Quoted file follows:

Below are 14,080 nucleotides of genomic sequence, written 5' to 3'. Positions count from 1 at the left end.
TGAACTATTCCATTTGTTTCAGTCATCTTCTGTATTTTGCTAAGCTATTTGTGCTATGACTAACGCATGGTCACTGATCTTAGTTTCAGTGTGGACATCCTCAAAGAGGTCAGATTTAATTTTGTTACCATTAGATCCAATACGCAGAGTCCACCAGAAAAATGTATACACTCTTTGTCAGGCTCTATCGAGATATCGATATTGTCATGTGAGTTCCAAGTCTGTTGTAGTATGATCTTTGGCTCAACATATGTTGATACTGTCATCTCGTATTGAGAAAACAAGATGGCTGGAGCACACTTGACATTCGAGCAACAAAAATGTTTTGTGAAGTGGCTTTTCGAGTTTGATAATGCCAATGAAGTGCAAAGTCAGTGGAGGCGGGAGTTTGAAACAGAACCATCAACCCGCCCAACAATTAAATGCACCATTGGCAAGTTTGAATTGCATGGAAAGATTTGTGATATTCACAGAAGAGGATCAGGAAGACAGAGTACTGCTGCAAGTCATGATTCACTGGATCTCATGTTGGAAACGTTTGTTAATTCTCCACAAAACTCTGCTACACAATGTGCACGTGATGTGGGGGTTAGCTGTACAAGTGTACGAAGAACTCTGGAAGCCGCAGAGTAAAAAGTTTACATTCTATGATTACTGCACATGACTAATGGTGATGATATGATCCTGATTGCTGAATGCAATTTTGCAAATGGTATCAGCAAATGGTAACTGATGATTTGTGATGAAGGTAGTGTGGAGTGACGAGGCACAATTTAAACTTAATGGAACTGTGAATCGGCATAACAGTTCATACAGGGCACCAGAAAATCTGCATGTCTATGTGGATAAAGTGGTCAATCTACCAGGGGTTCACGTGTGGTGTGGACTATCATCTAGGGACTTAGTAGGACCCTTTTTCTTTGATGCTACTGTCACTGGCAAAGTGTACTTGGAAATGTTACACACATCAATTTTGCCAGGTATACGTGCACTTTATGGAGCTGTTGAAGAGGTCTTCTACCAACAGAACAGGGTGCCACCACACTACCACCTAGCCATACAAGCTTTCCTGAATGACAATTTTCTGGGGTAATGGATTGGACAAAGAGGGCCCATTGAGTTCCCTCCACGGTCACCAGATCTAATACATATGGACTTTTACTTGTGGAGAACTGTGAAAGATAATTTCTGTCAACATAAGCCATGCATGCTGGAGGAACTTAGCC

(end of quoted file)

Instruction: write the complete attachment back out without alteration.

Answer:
Below are 14,080 nucleotides of genomic sequence, written 5' to 3'. Positions count from 1 at the left end.
TGAACTATTCCATTTGTTTCAGTCATCTTCTGTATTTTGCTAAGCTATTTGTGCTATGACTAACGCATGGTCACTGATCTTAGTTTCAGTGTGGACATCCTCAAAGAGGTCAGATTTAATTTTGTTACCATTAGATCCAATACGCAGAGTCCACCAGAAAAATGTATACACTCTTTGTCAGGCTCTATCGAGATATCGATATTGTCATGTGAGTTCCAAGTCTGTTGTAGTATGATCTTTGGCTCAACATATGTTGATACTGTCATCTCGTATTGAGAAAACAAGATGGCTGGAGCACACTTGACATTCGAGCAACAAAAATGTTTTGTGAAGTGGCTTTTCGAGTTTGATAATGCCAATGAAGTGCAAAGTCAGTGGAGGCGGGAGTTTGAAACAGAACCATCAACCCGCCCAACAATTAAATGCACCATTGGCAAGTTTGAATTGCATGGAAAGATTTGTGATATTCACAGAAGAGGATCAGGAAGACAGAGTACTGCTGCAAGTCATGATTCACTGGATCTCATGTTGGAAACGTTTGTTAATTCTCCACAAAACTCTGCTACACAATGTGCACGTGATGTGGGGGTTAGCTGTACAAGTGTACGAAGAACTCTGGAAGCCGCAGAGTAAAAAGTTTACATTCTATGATTACTGCACATGACTAATGGTGATGATATGATCCTGATTGCTGAATGCAATTTTGCAAATGGTATCAGCAAATGGTAACTGATGATTTGTGATGAAGGTAGTGTGGAGTGACGAGGCACAATTTAAACTTAATGGAACTGTGAATCGGCATAACAGTTCATACAGGGCACCAGAAAATCTGCATGTCTATGTGGATAAAGTGGTCAATCTACCAGGGGTTCACGTGTGGTGTGGACTATCATCTAGGGACTTAGTAGGACCCTTTTTCTTTGATGCTACTGTCACTGGCAAAGTGTACTTGGAAATGTTACACACATCAATTTTGCCAGGTATACGTGCACTTTATGGAGCTGTTGAAGAGGTCTTCTACCAACAGAACAGGGTGCCACCACACTACCACCTAGCCATACAAGCTTTCCTGAATGACAATTTTCTGGGGTAATGGATTGGACAAAGAGGGCCCATTGAGTTCCCTCCACGGTCACCAGATCTAATACATATGGACTTTTACTTGTGGAGAACTGTGAAAGATAATTTCTGTCAACATAAGCCATGCATGCTGGAGGAACTTAGCC